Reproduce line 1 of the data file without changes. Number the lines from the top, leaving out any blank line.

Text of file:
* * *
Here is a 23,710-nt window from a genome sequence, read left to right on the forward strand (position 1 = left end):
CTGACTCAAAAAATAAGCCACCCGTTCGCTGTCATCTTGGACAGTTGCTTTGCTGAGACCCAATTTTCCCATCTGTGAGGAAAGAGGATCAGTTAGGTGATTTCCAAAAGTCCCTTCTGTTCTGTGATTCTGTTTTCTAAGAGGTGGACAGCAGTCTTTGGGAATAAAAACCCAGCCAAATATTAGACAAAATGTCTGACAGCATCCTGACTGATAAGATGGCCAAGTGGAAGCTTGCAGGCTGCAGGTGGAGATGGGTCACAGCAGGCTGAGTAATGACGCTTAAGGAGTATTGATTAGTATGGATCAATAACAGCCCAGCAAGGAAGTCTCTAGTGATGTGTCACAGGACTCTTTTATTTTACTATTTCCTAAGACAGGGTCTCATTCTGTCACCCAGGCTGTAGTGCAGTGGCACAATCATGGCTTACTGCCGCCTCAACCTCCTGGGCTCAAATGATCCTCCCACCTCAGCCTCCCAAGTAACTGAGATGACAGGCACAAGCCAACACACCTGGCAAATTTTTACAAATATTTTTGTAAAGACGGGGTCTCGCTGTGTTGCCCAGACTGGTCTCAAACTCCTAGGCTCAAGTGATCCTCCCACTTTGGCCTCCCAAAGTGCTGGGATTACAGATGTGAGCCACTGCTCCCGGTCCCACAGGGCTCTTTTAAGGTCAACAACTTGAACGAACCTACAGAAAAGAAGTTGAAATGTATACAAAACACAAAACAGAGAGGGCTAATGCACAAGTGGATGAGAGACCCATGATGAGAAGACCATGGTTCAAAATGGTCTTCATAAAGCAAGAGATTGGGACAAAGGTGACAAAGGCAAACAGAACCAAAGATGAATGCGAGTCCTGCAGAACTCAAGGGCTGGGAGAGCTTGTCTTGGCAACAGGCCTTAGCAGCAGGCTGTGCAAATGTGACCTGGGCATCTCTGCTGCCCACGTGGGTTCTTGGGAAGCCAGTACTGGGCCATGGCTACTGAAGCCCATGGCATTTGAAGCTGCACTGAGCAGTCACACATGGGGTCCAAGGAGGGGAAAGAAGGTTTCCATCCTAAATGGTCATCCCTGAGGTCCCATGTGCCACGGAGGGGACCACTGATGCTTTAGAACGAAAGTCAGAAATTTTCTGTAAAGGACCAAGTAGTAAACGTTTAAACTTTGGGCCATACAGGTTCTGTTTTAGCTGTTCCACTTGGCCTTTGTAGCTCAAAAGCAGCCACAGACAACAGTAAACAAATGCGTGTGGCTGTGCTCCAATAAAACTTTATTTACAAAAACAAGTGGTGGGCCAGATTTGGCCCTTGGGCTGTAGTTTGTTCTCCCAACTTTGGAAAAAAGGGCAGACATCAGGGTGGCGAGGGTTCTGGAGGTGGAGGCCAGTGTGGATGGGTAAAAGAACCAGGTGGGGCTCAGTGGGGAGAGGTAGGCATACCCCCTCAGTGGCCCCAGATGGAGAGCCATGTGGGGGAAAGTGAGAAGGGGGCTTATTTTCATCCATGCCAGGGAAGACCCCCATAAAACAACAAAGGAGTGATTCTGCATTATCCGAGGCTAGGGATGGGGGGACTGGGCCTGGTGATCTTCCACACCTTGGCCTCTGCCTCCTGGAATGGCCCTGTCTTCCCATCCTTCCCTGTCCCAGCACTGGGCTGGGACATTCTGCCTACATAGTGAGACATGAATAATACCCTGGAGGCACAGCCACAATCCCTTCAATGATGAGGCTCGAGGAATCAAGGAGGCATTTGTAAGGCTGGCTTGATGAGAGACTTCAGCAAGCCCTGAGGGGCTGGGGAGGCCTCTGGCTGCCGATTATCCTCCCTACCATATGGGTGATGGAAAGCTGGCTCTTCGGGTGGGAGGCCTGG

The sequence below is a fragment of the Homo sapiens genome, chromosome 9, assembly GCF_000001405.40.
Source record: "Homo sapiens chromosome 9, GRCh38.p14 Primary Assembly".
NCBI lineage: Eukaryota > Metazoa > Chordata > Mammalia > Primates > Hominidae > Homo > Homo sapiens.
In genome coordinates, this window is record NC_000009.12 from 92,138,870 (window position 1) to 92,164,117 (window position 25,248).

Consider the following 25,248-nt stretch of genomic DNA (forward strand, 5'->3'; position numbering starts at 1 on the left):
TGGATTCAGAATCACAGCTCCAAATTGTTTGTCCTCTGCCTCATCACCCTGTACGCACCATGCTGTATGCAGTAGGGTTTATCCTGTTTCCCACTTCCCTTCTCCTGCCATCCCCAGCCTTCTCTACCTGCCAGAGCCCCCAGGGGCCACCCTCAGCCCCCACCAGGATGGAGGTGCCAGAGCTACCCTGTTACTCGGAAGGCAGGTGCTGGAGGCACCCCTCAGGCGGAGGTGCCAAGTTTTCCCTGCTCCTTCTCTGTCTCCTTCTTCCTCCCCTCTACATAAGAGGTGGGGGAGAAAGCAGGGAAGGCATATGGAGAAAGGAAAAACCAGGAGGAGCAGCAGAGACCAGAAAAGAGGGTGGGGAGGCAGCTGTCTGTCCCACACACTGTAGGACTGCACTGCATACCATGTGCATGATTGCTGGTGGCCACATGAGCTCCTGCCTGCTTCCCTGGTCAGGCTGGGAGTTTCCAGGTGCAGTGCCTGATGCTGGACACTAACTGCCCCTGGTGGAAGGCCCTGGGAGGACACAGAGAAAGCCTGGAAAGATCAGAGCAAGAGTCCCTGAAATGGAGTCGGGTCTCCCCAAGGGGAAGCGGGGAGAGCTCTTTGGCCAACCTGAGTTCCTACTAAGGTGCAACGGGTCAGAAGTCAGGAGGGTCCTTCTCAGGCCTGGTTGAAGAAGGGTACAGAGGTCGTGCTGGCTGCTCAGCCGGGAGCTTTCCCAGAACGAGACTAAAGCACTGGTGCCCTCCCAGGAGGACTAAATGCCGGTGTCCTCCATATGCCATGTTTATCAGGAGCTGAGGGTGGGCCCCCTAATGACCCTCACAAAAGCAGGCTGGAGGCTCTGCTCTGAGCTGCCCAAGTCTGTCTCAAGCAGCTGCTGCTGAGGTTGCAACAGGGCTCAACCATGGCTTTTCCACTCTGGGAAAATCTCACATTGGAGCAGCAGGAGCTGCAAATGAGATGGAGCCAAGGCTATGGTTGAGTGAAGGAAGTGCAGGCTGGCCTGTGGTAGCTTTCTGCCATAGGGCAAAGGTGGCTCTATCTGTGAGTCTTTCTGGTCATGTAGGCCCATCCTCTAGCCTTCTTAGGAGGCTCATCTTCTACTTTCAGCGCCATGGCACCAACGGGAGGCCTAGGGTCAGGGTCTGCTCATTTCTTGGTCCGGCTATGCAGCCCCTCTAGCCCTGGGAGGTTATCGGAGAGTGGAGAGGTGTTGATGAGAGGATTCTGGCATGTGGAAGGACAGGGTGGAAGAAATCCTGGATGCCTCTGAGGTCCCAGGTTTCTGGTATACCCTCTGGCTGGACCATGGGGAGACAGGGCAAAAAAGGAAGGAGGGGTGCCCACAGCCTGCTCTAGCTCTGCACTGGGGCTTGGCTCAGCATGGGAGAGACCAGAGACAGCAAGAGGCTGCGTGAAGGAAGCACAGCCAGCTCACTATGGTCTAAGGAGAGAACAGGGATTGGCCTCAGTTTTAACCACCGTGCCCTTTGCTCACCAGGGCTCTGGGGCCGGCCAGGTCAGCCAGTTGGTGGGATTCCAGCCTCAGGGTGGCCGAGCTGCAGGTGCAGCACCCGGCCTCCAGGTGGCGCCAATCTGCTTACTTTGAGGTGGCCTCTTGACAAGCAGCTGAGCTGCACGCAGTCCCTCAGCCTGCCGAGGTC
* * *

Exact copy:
Here is a 23,710-nt window from a genome sequence, read left to right on the forward strand (position 1 = left end):